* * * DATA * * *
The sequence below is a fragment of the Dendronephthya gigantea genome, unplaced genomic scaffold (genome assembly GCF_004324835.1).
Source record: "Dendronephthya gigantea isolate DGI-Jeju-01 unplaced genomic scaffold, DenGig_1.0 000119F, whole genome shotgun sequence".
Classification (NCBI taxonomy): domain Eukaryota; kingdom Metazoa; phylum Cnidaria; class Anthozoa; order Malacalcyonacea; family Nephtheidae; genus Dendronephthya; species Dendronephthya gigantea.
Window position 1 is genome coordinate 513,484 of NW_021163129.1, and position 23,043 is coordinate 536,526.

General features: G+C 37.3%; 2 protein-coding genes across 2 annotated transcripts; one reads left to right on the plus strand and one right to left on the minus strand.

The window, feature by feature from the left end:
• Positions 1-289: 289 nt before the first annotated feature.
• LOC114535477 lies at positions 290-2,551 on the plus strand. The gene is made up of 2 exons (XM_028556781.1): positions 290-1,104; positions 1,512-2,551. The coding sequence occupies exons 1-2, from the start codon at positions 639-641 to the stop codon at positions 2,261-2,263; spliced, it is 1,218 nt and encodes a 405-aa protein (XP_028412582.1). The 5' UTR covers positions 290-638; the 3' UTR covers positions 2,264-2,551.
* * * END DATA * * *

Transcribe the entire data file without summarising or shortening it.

The sequence below is a fragment of the Dendronephthya gigantea genome, unplaced genomic scaffold (genome assembly GCF_004324835.1).
Source record: "Dendronephthya gigantea isolate DGI-Jeju-01 unplaced genomic scaffold, DenGig_1.0 000119F, whole genome shotgun sequence".
Classification (NCBI taxonomy): domain Eukaryota; kingdom Metazoa; phylum Cnidaria; class Anthozoa; order Malacalcyonacea; family Nephtheidae; genus Dendronephthya; species Dendronephthya gigantea.
Window position 1 is genome coordinate 513,484 of NW_021163129.1, and position 23,043 is coordinate 536,526.

General features: G+C 37.3%; 2 protein-coding genes across 2 annotated transcripts; one reads left to right on the plus strand and one right to left on the minus strand.

The window, feature by feature from the left end:
• Positions 1-289: 289 nt before the first annotated feature.
• LOC114535477 lies at positions 290-2,551 on the plus strand. The gene is made up of 2 exons (XM_028556781.1): positions 290-1,104; positions 1,512-2,551. The coding sequence occupies exons 1-2, from the start codon at positions 639-641 to the stop codon at positions 2,261-2,263; spliced, it is 1,218 nt and encodes a 405-aa protein (XP_028412582.1). The 5' UTR covers positions 290-638; the 3' UTR covers positions 2,264-2,551.